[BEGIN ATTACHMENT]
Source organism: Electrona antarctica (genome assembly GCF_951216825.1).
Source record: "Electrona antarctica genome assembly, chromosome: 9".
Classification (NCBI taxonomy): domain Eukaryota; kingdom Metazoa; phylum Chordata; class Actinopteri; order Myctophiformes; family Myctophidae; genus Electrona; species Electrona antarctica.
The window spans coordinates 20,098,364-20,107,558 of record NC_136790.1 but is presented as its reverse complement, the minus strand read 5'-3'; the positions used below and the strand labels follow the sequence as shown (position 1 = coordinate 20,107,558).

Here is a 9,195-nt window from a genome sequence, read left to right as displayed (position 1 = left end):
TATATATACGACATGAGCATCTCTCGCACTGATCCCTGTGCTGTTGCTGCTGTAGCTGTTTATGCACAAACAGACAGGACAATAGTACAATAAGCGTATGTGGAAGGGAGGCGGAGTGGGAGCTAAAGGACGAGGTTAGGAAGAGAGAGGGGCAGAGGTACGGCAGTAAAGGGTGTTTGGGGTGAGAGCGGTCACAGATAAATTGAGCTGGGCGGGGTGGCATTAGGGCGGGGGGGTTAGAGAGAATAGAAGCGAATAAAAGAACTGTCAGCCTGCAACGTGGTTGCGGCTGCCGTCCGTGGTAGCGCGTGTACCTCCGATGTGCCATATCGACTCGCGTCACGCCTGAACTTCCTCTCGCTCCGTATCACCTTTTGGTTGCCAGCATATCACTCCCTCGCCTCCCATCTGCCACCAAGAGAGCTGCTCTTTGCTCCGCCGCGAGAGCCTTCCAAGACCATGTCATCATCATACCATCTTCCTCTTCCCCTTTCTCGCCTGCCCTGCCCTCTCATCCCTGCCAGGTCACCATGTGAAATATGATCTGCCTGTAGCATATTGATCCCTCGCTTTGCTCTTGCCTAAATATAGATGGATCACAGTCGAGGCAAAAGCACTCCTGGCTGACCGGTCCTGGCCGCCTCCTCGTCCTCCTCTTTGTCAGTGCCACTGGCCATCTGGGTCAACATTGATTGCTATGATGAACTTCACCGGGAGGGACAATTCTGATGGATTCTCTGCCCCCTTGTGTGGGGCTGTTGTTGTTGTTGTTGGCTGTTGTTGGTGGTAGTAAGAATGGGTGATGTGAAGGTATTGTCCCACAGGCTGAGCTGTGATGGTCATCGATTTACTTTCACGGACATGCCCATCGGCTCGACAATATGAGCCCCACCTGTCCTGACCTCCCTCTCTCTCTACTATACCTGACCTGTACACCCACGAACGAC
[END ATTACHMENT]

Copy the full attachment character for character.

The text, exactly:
Source organism: Electrona antarctica (genome assembly GCF_951216825.1).
Source record: "Electrona antarctica genome assembly, chromosome: 9".
Classification (NCBI taxonomy): domain Eukaryota; kingdom Metazoa; phylum Chordata; class Actinopteri; order Myctophiformes; family Myctophidae; genus Electrona; species Electrona antarctica.
The window spans coordinates 20,098,364-20,107,558 of record NC_136790.1 but is presented as its reverse complement, the minus strand read 5'-3'; the positions used below and the strand labels follow the sequence as shown (position 1 = coordinate 20,107,558).

Here is a 9,195-nt window from a genome sequence, read left to right as displayed (position 1 = left end):
TATATATACGACATGAGCATCTCTCGCACTGATCCCTGTGCTGTTGCTGCTGTAGCTGTTTATGCACAAACAGACAGGACAATAGTACAATAAGCGTATGTGGAAGGGAGGCGGAGTGGGAGCTAAAGGACGAGGTTAGGAAGAGAGAGGGGCAGAGGTACGGCAGTAAAGGGTGTTTGGGGTGAGAGCGGTCACAGATAAATTGAGCTGGGCGGGGTGGCATTAGGGCGGGGGGGTTAGAGAGAATAGAAGCGAATAAAAGAACTGTCAGCCTGCAACGTGGTTGCGGCTGCCGTCCGTGGTAGCGCGTGTACCTCCGATGTGCCATATCGACTCGCGTCACGCCTGAACTTCCTCTCGCTCCGTATCACCTTTTGGTTGCCAGCATATCACTCCCTCGCCTCCCATCTGCCACCAAGAGAGCTGCTCTTTGCTCCGCCGCGAGAGCCTTCCAAGACCATGTCATCATCATACCATCTTCCTCTTCCCCTTTCTCGCCTGCCCTGCCCTCTCATCCCTGCCAGGTCACCATGTGAAATATGATCTGCCTGTAGCATATTGATCCCTCGCTTTGCTCTTGCCTAAATATAGATGGATCACAGTCGAGGCAAAAGCACTCCTGGCTGACCGGTCCTGGCCGCCTCCTCGTCCTCCTCTTTGTCAGTGCCACTGGCCATCTGGGTCAACATTGATTGCTATGATGAACTTCACCGGGAGGGACAATTCTGATGGATTCTCTGCCCCCTTGTGTGGGGCTGTTGTTGTTGTTGTTGGCTGTTGTTGGTGGTAGTAAGAATGGGTGATGTGAAGGTATTGTCCCACAGGCTGAGCTGTGATGGTCATCGATTTACTTTCACGGACATGCCCATCGGCTCGACAATATGAGCCCCACCTGTCCTGACCTCCCTCTCTCTCTACTATACCTGACCTGTACACCCACGAACGAC